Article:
02 Jun 2021
Prior to the emergence of COVID-19, the homelessness sector had faced a tough past decade. The title of our research report on commissioning homelessness services stems from a perfect storm, caused by a large increase in demand for homelessness services at the same time as the sector faced a significant and sustained drop in funding for the best part of ten years.
In a nutshell, as the sector looked to adapt to £1bn less spent on single homelessness; it also had to deal with a 141% increase in the number of people affected by rough sleeping.
The result is ‘a traumatised system’, according to our study authored by Imogen Blood and Associates with Professor Nicholas Pleace from the University of York, a globally recognised authority on homelessness.
Riverside initially commissioned the research to find out more about the most significant trends in the commissioning of homelessness services in recent years and to understand what lessons can be learned from these changes to inform future policy and strategy.
Symptoms of the traumatised system include:
Now there are fresh reasons to be concerned.
Having endured two significant waves of COVID-19 in 2020, Riverside asked Imogen, Nicholas, and team to update the report with further understanding of how a global health emergency and the sharpest recession for 100 years has impacted the homelessness sector. COVID-19 has further exacerbated the traumatised system we have seen emerge in the homelessness sector over the past decade. Now we are starting to hear more:
To deepen the concerns further, Joseph Rowntree Foundation has estimated that 2.5 million households are worried about paying rent, 700,000 are already in arrears and 350,000 are at risk of eviction (as at November 2020).
However, the sector has been buoyed by the success of ‘Everyone In’ and the Government’s incredible efforts to co-ordinate the national response to COVID-19 which has helped more than 33,000 people affected by homelessness during the pandemic.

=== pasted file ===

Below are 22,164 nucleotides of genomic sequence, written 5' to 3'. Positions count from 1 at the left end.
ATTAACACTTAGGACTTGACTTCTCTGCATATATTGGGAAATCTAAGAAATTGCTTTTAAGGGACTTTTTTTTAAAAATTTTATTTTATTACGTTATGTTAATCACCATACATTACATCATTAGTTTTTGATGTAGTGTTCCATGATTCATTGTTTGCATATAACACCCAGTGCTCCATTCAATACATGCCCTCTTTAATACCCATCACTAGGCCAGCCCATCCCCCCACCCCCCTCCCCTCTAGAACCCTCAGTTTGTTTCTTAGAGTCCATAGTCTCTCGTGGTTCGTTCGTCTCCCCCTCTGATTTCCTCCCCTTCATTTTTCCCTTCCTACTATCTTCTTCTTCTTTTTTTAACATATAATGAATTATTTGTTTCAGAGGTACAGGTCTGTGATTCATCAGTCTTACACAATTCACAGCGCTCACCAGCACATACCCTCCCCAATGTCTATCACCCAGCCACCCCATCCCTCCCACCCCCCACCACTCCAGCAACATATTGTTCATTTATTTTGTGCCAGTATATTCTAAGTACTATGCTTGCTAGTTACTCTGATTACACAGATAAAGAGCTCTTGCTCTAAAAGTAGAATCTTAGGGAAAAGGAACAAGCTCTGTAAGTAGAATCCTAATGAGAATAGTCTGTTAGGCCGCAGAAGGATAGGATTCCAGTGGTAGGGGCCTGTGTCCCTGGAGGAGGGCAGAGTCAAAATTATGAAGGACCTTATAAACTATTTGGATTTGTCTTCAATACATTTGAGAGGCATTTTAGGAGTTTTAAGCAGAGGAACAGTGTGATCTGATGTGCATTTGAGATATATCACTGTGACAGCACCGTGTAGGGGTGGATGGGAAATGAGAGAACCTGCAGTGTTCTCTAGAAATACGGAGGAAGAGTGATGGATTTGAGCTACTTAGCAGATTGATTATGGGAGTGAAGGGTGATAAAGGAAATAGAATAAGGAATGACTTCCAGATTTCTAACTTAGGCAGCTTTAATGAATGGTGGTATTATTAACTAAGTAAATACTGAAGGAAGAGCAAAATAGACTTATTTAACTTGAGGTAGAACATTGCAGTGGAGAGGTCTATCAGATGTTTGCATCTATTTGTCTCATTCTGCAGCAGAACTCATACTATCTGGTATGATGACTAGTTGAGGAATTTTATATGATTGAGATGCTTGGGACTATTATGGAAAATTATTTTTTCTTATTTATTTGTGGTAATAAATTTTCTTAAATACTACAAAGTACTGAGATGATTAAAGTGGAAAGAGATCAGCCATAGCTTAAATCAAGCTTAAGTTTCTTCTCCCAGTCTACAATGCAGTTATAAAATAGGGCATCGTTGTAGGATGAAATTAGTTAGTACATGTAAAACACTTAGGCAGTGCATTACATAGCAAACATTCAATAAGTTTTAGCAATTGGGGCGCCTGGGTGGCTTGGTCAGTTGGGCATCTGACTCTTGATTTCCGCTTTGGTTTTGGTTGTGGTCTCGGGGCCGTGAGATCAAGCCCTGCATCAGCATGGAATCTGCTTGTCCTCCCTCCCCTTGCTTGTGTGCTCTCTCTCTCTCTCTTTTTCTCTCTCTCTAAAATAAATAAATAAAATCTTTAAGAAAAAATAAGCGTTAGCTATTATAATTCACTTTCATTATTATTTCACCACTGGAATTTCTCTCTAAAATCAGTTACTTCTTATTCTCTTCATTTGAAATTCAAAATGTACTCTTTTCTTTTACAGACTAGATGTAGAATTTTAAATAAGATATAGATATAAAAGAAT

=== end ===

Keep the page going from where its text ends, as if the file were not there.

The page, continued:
The updated research is entitled: “A critical crossroads for the commissioning of homelessness services” to reflect where the sector sits after the success of ‘Everyone In’ but now staring over the precipice of potential further cuts.
Last month we hosted a virtual roundtable to discuss the report.
During the roundtable Rick Henderson, CEO of Homeless Link, was unequivocal, saying, “We have to end the culture of short-term sticking plaster responses to homelessness.” Rick called on central Government to deliver five- and ten-year plans to tackle homelessness and matched by long-term sustainable funding.
Stable funding is the foundation for providers to deliver better support, and for people accessing services to feel safe, secure and supported. Without this, all other efforts at ‘de-traumatising’ the system will struggle.
To provide the housing and homelessness services our country needs requires long-term sustainable investment from central and local government and an integrated commitment across departments and agencies.
As Imogen and Nicholas state in the report: “If the system can be ‘de-traumatised’ so that imagination and innovation are enabled and sustained, it should be possible for things to get a lot better, very quickly.”
The forthcoming Spending Review presents an opportunity for a reset on housing and homelessness spending and the chance to place as much emphasis and investment on preventing homelessness as is spent on tackling the most visible form of homelessness: rough sleeping.
Now is the time for this administration to build on the great achievements of ‘Everyone In’.
John Glenton is the executive director of care and support for The Riverside Group. He is a CIH member, chair of the National Housing Federation's Homelessness Steering Group and has over 30 years’ experience working in the homelessness sector including directing innovative new services for rough sleepers and pioneering Housing First support for people affected by homelessness in the UK. In 2017 John was a key player in the successful sector campaign to lobby Government over planned changes to Local Housing Allowance caps which saw him provide evidence to the Commons Select Committee inquiry into the future funding of supported housing.